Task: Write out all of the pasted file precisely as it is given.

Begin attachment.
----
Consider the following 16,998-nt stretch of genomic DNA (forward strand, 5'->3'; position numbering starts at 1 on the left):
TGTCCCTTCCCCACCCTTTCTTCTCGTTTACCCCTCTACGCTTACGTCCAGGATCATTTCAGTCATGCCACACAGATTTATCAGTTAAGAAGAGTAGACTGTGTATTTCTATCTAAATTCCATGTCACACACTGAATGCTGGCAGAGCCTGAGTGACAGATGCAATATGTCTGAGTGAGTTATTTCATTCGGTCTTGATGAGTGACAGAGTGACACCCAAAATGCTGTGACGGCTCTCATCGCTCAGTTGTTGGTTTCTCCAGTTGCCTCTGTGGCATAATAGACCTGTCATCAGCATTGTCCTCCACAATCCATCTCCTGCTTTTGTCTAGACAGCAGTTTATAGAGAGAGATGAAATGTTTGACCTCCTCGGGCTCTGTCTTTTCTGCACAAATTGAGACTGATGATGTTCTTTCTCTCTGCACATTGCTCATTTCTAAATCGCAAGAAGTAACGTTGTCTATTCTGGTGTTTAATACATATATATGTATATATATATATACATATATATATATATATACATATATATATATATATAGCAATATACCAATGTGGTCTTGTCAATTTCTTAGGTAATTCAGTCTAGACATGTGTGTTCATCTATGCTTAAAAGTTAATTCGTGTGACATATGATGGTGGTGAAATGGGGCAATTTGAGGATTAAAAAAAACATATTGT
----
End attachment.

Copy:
Consider the following 16,998-nt stretch of genomic DNA (forward strand, 5'->3'; position numbering starts at 1 on the left):
TGTCCCTTCCCCACCCTTTCTTCTCGTTTACCCCTCTACGCTTACGTCCAGGATCATTTCAGTCATGCCACACAGATTTATCAGTTAAGAAGAGTAGACTGTGTATTTCTATCTAAATTCCATGTCACACACTGAATGCTGGCAGAGCCTGAGTGACAGATGCAATATGTCTGAGTGAGTTATTTCATTCGGTCTTGATGAGTGACAGAGTGACACCCAAAATGCTGTGACGGCTCTCATCGCTCAGTTGTTGGTTTCTCCAGTTGCCTCTGTGGCATAATAGACCTGTCATCAGCATTGTCCTCCACAATCCATCTCCTGCTTTTGTCTAGACAGCAGTTTATAGAGAGAGATGAAATGTTTGACCTCCTCGGGCTCTGTCTTTTCTGCACAAATTGAGACTGATGATGTTCTTTCTCTCTGCACATTGCTCATTTCTAAATCGCAAGAAGTAACGTTGTCTATTCTGGTGTTTAATACATATATATGTATATATATATATACATATATATATATATATACATATATATATATATATAGCAATATACCAATGTGGTCTTGTCAATTTCTTAGGTAATTCAGTCTAGACATGTGTGTTCATCTATGCTTAAAAGTTAATTCGTGTGACATATGATGGTGGTGAAATGGGGCAATTTGAGGATTAAAAAAAACATATTGT